Most of the giant software companies getting into the document and Information space are offering “enterprise file storage” in my opinion. Sounds great, but don’t be confused — file storage is a different animal entirely than “enterprise document and information management.” Box, Dropbox and Google Docs offer great tools, if a user is just trying to back up their personal business files to the cloud or to share some documents between a project team. They can offer unlimited storage because of their size, but the question you have to ask is: “How are they managing the data?” Are they managing it, or are they simply offering a cloud storage unit? Storage space is great until you need something out of it or have to share it with others as part of a structured business process. It can be done, but not very efficiently or effectively. The new giant players offer, in my opinion: a cost-effective way to make sure a document is accessible by the person who put it there with some limited sharing capabilities.
How do the giant storage guys manage enterprise capture from so many sources? Email, line of business integration, MFP’s, scanners, ERP, Print streams, etc… Are they tagging or indexing the documents for easy retrieval? What type of complex security models do they offer beyond folder and document security? Do they have their own viewer so some sensitive content can be read-only? Does the solution build its workflow process around your company or are you building your new workflow around what a product does. Solutions offered by the giants may have workflow but you need to work with what they have. Most document management products are more flexible and allow the workflow to be molded around your existing process.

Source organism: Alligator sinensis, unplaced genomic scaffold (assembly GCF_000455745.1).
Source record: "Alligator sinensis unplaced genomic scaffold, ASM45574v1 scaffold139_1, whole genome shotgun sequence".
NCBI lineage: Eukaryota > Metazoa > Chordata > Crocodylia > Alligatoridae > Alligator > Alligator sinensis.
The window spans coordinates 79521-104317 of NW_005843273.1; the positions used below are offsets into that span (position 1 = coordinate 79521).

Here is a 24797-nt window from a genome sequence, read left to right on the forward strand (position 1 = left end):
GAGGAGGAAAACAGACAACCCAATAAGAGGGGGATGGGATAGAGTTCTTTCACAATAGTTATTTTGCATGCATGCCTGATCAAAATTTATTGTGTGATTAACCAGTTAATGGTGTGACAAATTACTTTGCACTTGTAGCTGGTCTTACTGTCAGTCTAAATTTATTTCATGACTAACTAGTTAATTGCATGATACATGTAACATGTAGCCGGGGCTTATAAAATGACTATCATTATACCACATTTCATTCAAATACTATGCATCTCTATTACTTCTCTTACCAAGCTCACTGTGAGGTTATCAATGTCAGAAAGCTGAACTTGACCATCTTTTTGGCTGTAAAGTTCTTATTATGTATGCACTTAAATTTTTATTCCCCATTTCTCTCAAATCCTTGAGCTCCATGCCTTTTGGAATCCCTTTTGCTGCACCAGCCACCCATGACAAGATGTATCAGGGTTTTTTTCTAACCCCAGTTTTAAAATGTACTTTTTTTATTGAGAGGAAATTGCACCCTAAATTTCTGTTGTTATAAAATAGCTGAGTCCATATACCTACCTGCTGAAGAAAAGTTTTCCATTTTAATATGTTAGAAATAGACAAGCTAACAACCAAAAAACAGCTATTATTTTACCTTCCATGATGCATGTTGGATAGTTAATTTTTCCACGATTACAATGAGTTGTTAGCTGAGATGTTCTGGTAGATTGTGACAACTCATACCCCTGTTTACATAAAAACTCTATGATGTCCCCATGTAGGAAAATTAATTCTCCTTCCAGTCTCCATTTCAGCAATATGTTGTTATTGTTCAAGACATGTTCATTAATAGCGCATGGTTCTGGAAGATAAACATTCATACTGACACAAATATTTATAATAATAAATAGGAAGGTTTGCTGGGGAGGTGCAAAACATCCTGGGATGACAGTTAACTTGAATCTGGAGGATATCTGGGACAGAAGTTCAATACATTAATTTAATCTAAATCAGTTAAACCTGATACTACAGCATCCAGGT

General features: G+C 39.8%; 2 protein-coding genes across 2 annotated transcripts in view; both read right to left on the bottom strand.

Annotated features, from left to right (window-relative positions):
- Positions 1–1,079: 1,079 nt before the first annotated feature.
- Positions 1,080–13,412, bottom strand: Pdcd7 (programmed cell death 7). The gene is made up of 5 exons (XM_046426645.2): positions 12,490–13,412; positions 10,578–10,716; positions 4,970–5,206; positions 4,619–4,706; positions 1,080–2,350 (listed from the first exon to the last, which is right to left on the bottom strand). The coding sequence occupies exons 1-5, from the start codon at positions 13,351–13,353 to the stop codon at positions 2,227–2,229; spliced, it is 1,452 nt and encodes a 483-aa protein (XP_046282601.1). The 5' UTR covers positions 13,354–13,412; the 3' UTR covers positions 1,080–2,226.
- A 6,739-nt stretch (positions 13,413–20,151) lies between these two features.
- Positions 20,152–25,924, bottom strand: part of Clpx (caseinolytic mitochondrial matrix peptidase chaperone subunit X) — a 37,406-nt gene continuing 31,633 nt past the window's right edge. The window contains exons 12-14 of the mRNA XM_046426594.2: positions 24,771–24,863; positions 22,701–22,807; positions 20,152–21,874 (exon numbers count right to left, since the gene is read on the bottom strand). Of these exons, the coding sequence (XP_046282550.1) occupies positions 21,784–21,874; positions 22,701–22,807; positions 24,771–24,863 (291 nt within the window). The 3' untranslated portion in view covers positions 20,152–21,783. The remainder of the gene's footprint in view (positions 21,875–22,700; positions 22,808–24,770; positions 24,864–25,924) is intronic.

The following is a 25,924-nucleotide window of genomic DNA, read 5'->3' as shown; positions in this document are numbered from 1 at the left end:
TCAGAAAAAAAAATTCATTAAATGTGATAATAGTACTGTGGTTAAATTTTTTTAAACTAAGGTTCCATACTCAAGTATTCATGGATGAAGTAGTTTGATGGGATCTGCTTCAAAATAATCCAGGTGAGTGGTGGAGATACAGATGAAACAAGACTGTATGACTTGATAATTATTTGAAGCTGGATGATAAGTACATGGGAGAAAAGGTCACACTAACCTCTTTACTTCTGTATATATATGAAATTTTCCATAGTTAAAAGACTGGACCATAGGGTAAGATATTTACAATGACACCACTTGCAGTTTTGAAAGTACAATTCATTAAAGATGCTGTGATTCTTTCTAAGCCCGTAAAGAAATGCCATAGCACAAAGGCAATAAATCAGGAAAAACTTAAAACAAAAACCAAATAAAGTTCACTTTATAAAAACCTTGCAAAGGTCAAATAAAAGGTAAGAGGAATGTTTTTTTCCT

MaxxVault and many other document management products are looking to help manage and secure large amounts of information that is easily shared but is closely audited for all key user functions. The giants are great at short-term collaboration and general file management (albeit with no formal indexing structure), but document management companies offer large-scale document repository management, enterprise workflow, line of business integration and advanced searching capabilities.
Box, Google Docs, Dropbox, etc. are all great companies but they are not enterprise document management and workflow companies or at least not yet. Their goal is very simple, get users storing documents using to their clouds services. Once they have the users the will slowly add more document management features overtime. It’s kind of like SharePoint a decade ago. SharePoint is free how are you going to compete with free? Everyone was saying that Microsoft was going to take over the document management industry. It never happened. SharePoint is a strong player in the marketplace but they don’t dominate the space when it comes the transactional business and custom workflow aspects of the market. SharePoint is still a great collaboration tool but not meant for long-term storage or managing millions upon millions of files in one library. We just converted an 8 TB SharePoint client over to our hosted solution called MaxxCloud. SharePoint was getting very hard to manage on a day to day basis because of the large volume of data. The market Box and Drop Box are trying to capture is SharePoint. They want to be the “new and improved SharePoint”, but they are only a few steps ahead of them today. All the big players in the file storage space have the money and I am sure they will buy up more companies to help them fill the void, but even as they do that they still won’t be considered a specialized Document Management and Workflow company. – Unless they buy one of the top 5 players in the ECM / EDMS space.
I hope this explains why products like (MaxxVault/MaxxCloud and Box/Dropbox) are similar in some ways but are really trying to accomplish two very different things.